Practicing resiliency in parking through energy adaptations

Author: 
Paul Wessel
Published on: 
Friday, July 1, 2016

In addition to trying to prevent the acceleration of climate change, we’ve got to adapt to it. Resiliency is about that adaptation, about building structures and systems able to withstand those “once every hundred year” storms that come with increasing frequency.

Parking garages are durable and often adaptable. They can serve as emergency staging areas, house backup energy generation or storage or be retrofitted for distributed generation. In “Learning to Bounce Back,” Andrew Zolli writes:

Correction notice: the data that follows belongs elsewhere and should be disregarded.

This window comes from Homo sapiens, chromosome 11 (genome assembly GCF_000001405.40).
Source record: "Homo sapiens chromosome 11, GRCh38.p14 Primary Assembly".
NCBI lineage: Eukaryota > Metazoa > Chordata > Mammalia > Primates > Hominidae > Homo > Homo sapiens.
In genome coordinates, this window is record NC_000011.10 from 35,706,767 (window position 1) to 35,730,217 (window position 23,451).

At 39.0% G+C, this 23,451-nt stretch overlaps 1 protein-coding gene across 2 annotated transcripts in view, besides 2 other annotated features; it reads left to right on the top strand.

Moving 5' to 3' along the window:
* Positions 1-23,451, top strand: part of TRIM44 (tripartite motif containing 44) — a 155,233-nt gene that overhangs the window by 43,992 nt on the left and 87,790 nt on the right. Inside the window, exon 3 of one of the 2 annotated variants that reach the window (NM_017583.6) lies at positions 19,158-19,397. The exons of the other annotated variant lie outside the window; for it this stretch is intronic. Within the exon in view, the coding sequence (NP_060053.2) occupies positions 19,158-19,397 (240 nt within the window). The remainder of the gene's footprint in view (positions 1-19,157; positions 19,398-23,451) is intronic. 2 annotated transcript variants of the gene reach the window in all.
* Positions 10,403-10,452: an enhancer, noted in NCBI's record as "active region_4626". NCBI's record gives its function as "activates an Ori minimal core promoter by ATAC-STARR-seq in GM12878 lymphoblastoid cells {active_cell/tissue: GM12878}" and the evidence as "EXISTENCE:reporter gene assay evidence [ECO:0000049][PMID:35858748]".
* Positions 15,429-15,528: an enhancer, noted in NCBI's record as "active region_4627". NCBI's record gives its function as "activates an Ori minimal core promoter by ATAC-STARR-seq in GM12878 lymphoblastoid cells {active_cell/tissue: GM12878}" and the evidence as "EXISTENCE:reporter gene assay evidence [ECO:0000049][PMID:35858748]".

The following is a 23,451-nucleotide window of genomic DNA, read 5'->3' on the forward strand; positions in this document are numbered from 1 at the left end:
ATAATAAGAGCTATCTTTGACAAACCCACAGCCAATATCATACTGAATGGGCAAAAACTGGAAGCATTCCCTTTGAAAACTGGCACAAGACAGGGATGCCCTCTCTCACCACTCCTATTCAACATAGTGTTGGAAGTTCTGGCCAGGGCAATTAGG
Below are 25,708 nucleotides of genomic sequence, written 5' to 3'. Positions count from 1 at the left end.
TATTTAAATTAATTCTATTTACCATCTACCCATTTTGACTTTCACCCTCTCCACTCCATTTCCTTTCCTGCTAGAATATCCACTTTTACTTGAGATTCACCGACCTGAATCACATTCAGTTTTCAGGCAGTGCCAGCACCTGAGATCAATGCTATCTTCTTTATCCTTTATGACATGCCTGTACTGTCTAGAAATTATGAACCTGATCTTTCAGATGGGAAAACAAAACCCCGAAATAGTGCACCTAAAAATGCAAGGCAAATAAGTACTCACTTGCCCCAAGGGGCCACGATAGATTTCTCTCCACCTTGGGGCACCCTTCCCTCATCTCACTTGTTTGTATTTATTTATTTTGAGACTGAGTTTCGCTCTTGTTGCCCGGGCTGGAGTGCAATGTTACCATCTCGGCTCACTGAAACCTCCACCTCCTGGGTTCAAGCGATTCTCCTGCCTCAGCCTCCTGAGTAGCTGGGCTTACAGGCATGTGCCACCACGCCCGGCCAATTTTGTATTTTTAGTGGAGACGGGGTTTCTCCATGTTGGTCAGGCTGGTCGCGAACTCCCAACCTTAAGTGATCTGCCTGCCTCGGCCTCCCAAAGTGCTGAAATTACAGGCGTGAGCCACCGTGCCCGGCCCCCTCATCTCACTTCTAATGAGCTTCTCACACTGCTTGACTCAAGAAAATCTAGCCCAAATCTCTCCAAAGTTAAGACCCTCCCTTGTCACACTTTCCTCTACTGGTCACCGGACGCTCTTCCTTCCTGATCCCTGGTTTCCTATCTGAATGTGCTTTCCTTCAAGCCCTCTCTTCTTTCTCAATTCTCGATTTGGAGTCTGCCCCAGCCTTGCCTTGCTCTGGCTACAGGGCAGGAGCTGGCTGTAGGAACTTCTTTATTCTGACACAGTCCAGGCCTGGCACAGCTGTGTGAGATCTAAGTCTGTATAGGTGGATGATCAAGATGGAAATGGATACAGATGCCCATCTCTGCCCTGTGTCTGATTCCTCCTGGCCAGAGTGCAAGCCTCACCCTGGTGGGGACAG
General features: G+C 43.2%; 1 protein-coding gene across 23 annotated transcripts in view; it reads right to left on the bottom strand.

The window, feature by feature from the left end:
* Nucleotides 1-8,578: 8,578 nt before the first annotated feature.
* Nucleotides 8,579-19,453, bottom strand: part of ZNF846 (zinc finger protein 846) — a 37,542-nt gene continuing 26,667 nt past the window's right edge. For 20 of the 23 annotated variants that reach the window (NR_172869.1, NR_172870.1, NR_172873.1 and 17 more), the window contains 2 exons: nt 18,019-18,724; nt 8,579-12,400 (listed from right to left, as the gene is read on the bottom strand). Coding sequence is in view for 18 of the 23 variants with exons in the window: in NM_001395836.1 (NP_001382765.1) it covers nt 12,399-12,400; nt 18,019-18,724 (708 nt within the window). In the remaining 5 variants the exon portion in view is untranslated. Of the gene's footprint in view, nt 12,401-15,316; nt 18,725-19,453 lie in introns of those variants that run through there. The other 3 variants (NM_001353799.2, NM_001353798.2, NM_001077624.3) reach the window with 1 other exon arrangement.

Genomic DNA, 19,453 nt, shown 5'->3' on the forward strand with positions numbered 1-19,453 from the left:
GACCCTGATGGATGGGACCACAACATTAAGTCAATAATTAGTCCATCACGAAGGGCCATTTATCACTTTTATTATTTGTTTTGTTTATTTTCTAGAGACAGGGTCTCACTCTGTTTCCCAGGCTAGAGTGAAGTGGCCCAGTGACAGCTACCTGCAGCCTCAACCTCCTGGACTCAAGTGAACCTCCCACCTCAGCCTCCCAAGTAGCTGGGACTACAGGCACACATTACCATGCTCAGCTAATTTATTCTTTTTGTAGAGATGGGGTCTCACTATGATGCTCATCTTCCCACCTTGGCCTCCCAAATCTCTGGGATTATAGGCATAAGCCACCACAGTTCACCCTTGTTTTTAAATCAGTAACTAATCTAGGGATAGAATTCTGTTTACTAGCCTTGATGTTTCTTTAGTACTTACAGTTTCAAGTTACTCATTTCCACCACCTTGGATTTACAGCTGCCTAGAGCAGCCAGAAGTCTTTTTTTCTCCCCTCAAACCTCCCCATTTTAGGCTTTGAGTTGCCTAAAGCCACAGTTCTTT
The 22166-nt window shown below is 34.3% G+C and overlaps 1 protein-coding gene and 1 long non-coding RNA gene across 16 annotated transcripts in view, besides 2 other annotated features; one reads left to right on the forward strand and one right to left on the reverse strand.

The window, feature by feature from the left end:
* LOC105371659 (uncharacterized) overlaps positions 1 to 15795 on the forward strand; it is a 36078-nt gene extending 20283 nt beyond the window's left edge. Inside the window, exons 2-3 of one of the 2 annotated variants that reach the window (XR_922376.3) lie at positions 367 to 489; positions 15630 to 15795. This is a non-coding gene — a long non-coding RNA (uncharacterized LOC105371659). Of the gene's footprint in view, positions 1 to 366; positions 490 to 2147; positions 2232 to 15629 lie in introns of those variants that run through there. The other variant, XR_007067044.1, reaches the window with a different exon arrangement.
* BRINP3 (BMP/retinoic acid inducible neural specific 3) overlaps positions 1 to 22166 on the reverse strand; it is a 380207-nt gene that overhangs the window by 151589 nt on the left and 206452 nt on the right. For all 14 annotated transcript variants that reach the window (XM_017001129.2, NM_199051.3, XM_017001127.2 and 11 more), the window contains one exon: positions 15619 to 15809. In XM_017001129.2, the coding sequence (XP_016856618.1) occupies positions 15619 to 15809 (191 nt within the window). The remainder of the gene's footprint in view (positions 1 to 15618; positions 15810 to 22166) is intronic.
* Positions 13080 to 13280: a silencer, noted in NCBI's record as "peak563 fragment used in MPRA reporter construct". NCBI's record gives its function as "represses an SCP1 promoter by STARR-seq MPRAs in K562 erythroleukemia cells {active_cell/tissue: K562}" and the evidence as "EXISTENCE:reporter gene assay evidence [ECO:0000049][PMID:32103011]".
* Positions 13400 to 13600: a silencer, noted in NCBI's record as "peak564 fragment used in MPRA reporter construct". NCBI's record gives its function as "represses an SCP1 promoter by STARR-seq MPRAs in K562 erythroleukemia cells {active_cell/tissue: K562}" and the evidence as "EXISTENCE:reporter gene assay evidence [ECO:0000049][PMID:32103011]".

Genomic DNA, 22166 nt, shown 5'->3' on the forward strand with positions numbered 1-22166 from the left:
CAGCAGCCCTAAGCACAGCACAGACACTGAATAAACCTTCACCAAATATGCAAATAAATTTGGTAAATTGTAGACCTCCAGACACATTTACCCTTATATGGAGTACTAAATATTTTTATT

Resilience thinking is starting to shape how urban planners in big cities think about updating antiquated infrastructure, much of which is robust in the face of normal threats like equipment failures but…fragile in the face of unanticipated shocks like flooding, pandemics, terrorism or energy shortages.

In one example of such adaptation, Related Companies removed nine parking spaces at Manhattan Plaza, a 1,689-unit New York City residential complex, and installed two 350-kilowatt cogeneration plants. Using this parking area, the complex was made stronger and more efficient through the addition of this power source and redundancy.

Two blocks west of New York City’s theater district on West 43rd Street, Manhattan Plaza was conceived as part of an effort to revitalize the Hell’s Kitchen area. Since opening in 1977, it has become the anchor of a thriving neighborhood of shops, restaurants, theaters and new housing.